After a slow Christmas, retail businesses across Australia brace for 2019. Investing in efficient and fast-implemented technology seems to be the trending solution to aid the highly competitive retail industry.
With increasing adoption of Google Home, Apple’s Siri and now Amazon’s Alexa, artificial intelligence makes decisions for consumers. “Hey Google, order milk”, yet Australian retailers aren’t ready to scale to the level of service offered by Amazon’s Alexa.
“Don’t wait for the consumer to come to your milk shop, take your milk to the customer where and when they want it.” says Paula Dootson from ABC.
PWC in their Q1 2018-219 survey report says that half of the consumers (51 per cent) turned to innovative retail technology like ‘Click-and-Collect’ and ‘buy now, pay later’. Only 44% shopped at bricks-and-mortar stores weekly. 46 per cent of respondents stated mobile payment is their preferred method when purchasing in-store. Mobile sales became the dominant force for Black Friday, mobile sales for 2017 were up 112 per cent. To succeed, retailers need to invest in technology to integrate with Internet of Things devices, and shift to a proactive approach to customer needs.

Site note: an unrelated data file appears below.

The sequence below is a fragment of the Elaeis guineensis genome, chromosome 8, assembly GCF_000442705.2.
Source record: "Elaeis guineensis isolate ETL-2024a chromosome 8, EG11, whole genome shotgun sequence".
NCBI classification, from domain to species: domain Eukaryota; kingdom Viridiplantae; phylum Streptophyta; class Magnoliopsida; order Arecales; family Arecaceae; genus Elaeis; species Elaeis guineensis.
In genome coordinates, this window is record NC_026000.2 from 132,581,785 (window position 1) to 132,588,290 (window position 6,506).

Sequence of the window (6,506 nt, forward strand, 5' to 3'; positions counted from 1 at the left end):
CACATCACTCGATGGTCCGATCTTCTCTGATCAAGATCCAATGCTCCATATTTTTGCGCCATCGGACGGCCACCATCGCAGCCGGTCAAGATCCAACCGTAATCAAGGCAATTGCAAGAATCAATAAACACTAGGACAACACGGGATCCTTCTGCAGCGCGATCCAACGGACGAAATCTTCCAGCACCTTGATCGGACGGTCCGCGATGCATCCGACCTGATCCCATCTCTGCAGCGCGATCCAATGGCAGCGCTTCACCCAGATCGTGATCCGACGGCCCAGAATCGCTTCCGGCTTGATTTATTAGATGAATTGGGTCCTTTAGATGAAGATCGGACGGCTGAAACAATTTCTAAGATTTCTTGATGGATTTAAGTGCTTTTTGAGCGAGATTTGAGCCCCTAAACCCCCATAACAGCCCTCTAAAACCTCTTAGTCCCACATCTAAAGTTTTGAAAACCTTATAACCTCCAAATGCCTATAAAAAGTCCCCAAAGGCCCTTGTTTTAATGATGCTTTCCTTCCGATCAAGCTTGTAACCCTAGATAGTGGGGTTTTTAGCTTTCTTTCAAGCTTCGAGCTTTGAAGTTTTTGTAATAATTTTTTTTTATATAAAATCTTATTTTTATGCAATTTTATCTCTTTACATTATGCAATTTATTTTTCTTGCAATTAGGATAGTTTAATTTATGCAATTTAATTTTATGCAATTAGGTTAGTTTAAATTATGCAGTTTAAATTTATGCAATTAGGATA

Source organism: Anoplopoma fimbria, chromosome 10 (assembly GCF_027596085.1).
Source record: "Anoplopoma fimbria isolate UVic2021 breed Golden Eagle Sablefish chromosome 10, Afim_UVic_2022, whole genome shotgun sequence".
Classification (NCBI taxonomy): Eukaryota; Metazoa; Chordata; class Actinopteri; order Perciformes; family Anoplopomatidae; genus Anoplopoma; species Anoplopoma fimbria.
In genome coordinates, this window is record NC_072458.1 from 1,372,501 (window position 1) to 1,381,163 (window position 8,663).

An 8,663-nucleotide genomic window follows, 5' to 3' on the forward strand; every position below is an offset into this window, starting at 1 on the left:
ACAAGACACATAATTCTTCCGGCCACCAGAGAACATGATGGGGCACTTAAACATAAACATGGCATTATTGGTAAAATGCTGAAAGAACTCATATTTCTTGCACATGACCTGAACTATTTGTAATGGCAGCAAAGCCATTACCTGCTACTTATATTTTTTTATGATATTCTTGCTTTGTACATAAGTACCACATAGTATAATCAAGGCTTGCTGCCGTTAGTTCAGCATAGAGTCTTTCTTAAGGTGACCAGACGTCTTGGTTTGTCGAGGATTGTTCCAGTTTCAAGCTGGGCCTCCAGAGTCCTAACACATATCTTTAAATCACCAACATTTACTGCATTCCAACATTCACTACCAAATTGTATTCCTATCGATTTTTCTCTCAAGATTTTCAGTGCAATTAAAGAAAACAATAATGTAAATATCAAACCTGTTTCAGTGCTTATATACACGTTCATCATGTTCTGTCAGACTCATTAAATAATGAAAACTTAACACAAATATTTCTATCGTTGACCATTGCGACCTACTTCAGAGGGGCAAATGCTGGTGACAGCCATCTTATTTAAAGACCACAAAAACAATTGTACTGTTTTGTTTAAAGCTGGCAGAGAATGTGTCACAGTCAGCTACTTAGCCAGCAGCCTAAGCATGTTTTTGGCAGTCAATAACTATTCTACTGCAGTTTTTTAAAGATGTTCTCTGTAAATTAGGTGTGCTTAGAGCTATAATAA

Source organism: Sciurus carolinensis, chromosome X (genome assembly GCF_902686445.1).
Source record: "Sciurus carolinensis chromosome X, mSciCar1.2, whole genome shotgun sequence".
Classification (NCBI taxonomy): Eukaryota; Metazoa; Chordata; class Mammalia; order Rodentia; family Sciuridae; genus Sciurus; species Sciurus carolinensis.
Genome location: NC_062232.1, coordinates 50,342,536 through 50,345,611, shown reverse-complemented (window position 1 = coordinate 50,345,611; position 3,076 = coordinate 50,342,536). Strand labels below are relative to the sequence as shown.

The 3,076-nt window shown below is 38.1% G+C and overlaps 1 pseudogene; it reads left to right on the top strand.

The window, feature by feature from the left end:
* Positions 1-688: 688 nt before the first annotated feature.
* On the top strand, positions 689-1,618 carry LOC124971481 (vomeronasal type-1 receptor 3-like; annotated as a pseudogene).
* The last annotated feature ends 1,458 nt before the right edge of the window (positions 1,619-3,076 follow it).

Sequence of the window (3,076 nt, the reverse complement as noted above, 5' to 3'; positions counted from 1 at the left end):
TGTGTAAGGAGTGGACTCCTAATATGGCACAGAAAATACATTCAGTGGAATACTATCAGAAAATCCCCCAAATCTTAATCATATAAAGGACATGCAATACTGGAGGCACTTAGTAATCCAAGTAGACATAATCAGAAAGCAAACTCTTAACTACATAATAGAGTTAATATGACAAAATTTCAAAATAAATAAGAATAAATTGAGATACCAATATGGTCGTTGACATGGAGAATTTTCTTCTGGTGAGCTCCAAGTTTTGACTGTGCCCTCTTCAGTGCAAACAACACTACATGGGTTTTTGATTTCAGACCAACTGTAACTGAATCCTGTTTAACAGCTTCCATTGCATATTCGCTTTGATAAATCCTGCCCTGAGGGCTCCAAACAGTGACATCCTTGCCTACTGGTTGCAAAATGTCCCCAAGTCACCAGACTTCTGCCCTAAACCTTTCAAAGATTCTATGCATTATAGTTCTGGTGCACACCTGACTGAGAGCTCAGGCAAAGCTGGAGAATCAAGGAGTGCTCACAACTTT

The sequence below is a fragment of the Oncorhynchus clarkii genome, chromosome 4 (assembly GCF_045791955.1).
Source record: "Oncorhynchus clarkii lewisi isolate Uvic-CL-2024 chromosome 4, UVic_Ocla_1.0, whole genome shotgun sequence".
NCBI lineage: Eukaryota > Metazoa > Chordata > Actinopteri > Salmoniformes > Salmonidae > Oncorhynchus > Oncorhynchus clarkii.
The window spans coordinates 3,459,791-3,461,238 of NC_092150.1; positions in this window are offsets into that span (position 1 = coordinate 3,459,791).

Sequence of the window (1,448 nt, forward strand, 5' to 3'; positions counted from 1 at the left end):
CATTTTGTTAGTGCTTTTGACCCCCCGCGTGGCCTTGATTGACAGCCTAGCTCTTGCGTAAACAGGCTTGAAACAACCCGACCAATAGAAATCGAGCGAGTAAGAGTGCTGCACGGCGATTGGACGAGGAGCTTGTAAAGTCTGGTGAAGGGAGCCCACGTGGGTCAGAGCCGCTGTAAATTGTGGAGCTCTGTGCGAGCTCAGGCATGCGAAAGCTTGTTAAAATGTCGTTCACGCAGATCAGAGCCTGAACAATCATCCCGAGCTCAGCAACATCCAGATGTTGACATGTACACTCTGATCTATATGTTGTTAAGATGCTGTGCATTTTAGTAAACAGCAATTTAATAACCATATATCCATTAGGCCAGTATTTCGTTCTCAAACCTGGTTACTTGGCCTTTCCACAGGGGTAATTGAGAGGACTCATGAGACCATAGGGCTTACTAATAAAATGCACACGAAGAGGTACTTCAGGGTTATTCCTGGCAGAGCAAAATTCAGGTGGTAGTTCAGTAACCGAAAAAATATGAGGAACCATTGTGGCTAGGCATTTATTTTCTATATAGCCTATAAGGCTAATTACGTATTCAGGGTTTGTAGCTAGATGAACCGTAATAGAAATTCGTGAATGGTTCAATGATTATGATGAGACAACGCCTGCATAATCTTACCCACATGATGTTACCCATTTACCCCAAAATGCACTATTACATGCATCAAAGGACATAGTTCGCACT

Shoppers turned to innovative technologies.
Shoppers use brick-and-mortar stores weekly.
Shoppers prefer mobile payment methods.
Mobile sales growth on Black Friday 2017.
How Amazon Survived 2018